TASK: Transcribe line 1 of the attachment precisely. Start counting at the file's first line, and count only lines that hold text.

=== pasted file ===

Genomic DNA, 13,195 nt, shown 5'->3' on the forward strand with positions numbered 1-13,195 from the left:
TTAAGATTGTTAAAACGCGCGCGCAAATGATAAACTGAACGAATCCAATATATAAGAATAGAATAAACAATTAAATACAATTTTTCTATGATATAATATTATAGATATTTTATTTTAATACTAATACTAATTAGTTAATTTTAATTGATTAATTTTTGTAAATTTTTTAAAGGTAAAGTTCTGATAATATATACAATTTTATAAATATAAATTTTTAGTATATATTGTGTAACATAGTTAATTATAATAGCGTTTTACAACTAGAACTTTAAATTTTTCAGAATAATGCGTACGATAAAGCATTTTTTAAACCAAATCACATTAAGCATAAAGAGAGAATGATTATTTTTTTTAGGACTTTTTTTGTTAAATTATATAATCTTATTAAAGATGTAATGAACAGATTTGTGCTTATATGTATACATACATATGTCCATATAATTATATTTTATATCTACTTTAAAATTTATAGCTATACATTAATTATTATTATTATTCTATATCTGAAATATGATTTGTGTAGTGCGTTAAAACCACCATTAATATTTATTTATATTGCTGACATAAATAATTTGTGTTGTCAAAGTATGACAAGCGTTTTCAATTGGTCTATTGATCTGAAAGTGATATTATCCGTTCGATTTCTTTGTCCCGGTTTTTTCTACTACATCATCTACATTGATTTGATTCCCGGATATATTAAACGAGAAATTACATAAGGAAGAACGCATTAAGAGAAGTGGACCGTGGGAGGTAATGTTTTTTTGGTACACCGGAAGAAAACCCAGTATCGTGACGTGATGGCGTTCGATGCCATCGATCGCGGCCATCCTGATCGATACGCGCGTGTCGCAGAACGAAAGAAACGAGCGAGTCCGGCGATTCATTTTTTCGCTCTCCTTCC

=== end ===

Genomic DNA, 13,195 nt, shown 5'->3' on the forward strand with positions numbered 1-13,195 from the left: